Another important thing to note, is the green worked in combination with the other colours chosen for the models. For anyone familiar with colour theory, its a split complementary scheme of green, yellow (gold is yellow) and violet (weapon handles etc.).  For me this was a bit of luck, I learnt the theory behind why it worked well after I picked the colours.

I didn't use it on any of my dwarfs, but I think people should be more adventurous with Moot Green. I love it. I was painting at Warhammer World last week and both Chris Peach and Ben Prager (who actually runs the team that makes Citadel paints) asked me how I got this lovely vibrant green on some models I was painting, and it was just Moot Green!

Joe: High praise indeed! Right, I can't hold off asking about it any longer - the Gharuki's stunning Armies on Parade board. How/where/what why? Talk me through how the idea took root (sorry) and the materials you used to create it.

Chris: It seemed to follow naturally from the background to my army, to make a board with a small portion of a giant tree. I couldn't make a tree of the size I would describe in the cities, but I could do a smaller one on the outskirts of the forest and it would still be huge. A corner would be all I needed to sell the effect. Also, I thought it would be nice to outdo a lot of those sylvaneth or wood elf boards I had seen!

I spent about a month looking for an actual tree stump to use, of about the right proportions that I could carve up, but just couldn't find anything that suited. Eventually I opted to make one from scratch. I sketched some designs of how I wanted it to look. I knew I wanted walk ways to climb the sides of the tree, some sort of artillery position and for the entrance to dip slightly into the ground under the tree.

I built the core out of the tree out of dense extruded polystyrene, a whole load of inch think quarter circle layers, like making a weird cake. The bark was made from a huge pot of apoxie sculpt,  using a bark mould and some freehand sculpting. The building, barricades and promenades were made from a combination of textured plasticard and 3D printed parts (U have a Prusa i3 at home). The tiled pathway into the tree is just bits of plasticard carved into a patio pattern I found online!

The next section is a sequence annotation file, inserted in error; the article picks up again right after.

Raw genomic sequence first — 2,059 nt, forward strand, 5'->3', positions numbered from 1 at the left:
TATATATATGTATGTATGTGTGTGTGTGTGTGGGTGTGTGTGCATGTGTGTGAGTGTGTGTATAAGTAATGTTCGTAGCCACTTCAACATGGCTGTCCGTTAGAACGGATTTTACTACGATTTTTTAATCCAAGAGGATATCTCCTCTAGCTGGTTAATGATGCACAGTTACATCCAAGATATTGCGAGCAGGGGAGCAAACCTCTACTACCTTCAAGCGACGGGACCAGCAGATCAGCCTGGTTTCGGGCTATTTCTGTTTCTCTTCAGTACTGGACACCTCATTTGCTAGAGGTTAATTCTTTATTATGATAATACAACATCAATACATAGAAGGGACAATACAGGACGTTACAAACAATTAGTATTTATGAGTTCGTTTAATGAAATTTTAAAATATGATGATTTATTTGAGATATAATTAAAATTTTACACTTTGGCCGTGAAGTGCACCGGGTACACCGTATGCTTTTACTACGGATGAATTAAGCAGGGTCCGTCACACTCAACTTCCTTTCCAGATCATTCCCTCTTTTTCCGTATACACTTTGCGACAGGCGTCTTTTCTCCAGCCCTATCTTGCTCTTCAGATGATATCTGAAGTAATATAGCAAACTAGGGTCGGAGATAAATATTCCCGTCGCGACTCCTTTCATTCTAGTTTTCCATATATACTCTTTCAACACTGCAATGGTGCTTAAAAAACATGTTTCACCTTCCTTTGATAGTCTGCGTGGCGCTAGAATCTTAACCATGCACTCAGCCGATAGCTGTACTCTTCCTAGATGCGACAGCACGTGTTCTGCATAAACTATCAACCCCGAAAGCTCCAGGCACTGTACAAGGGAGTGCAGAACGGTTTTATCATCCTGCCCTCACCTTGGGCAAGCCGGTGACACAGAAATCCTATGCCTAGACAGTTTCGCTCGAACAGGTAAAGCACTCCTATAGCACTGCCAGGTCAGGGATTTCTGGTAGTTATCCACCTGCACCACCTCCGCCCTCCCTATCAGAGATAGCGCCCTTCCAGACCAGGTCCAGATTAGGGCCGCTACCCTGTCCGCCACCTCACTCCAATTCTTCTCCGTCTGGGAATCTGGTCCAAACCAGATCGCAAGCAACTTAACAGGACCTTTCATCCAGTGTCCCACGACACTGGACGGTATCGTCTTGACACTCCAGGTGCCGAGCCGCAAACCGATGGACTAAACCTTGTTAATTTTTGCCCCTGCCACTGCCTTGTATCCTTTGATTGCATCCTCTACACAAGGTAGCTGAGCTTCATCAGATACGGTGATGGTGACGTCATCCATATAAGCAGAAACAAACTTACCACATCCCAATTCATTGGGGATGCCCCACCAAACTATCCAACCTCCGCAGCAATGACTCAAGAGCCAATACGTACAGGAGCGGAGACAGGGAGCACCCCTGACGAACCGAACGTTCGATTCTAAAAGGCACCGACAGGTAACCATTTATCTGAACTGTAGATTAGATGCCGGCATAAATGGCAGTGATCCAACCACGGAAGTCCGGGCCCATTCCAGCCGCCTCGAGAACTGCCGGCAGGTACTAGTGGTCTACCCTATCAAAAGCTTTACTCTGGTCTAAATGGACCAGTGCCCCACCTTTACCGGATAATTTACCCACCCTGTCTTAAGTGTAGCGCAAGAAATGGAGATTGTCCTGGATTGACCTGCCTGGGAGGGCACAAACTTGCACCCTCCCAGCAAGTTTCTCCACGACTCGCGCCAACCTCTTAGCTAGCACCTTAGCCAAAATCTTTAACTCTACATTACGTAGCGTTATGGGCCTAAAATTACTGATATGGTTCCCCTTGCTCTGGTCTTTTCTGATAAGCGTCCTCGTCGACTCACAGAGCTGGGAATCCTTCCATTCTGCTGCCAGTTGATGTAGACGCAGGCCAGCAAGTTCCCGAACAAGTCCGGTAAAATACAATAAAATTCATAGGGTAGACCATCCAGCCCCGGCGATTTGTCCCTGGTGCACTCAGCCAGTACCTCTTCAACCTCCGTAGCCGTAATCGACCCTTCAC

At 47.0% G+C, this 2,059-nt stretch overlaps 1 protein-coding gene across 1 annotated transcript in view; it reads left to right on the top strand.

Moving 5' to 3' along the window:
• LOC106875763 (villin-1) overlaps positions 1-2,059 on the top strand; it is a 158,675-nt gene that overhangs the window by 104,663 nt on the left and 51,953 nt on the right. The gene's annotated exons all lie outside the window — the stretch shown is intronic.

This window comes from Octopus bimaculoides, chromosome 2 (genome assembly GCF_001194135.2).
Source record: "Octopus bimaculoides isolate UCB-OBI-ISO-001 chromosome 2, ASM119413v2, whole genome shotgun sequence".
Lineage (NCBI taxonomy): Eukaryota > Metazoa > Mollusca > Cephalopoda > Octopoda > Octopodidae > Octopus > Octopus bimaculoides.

Joe: The Gyrocopter landing pad you've made is possibly my favourite thing ever, and got me thinking, have you ever played a game on the display board, either on its own or slotted into a larger Realm of Battle board?

Chris: It's cool right? There is actually the Khazalid rune for H under the Gyrocopter, which was my wife's brilliant idea.

My intention was to build the other 5 squares to make a full board for some epic games, but it never came to be. Its already difficult enough to store that one corner! It would have to be for narrative scenarios too, because I would always want to defend that one corner. Maybe one day.

Joe: Do you  have any plans to expand either the Gharuki or the recent Freeguild project featured on your Instagram with the advent of the the new battletome? Maybe some allied Root Slayers or Ironbark Sylvaneth?

Chris: The Armies on Parade submission ended up being a nice bookend, but I do have some plans. I have 20 Irondrakes that have been sat on my shelf for a while, that I have conversion ideas for but they are not quite fully formed yet.

To be honest I am waiting for the Cities of Sigmar book to come out before I take things any further. I am by no means a power gamer, but certain city abilities might inspire certain play styles. The lore I have written for the Gharuki mentions that about 5-10% of the city population is aelven. I would love to add some Wyldwood Rangers or Eternal Guard once I have figured out how to dwarf them up!

I designed 4 distinct elements to what the army would be, The Root Guard, The Oakfire Arsenal, The Canopy Corps and The Emerald Forge. I didn't explore the final one, but it was going to be a chamber of Runesmiths called the Root Wardens, who use powerful runes to summon the spirits of the forest.

I believe my Freeguild project (The Aescenic College) as it currently stands is over. It was going to be lot of different warbands each headed by a wizard e.g. a Necromancer leading a curiously pale band of fighters, an Amber Wizard and his pack of gryph-hounds etc. But I didn't fall in love with the first 500pts, and its very difficult for me to move past that, especially when its competing with a hundred other project ideas! I will use them in Warhammer Fantasy Roleplay and maybe as some allies in a narrative game.

Joe: Thank you again for allowing me to feature such an amazing army. Before you go, if you could add one new unit, hero, or monster to AoS, what would it be?

Chris: If I had to add one unit to the game it would be a Freeguild unit made of a mix of races. Lets say 6 humans, 2 duardin, 2 aelves with a balance of genders, all linked by a loose Free City uniform. I think it would really help tie the more classic races into the Mortal Realms. I'm sure lots of people would hate it, and you can get most of the way there with conversions, but I'd be really interested to see what the studio would do with that. Failing that, a massive Anvil of Doom.

Explore the Gharuki Duardin in more detail and check out out more of Chris's amazing creations for Age of Sigmar and 40k on his TGA plog and Instagram:

If you've got a Cities of Sigmar force that you'd like to show off and chat about, then please contact me, I'd love to feature you on City Spotlight.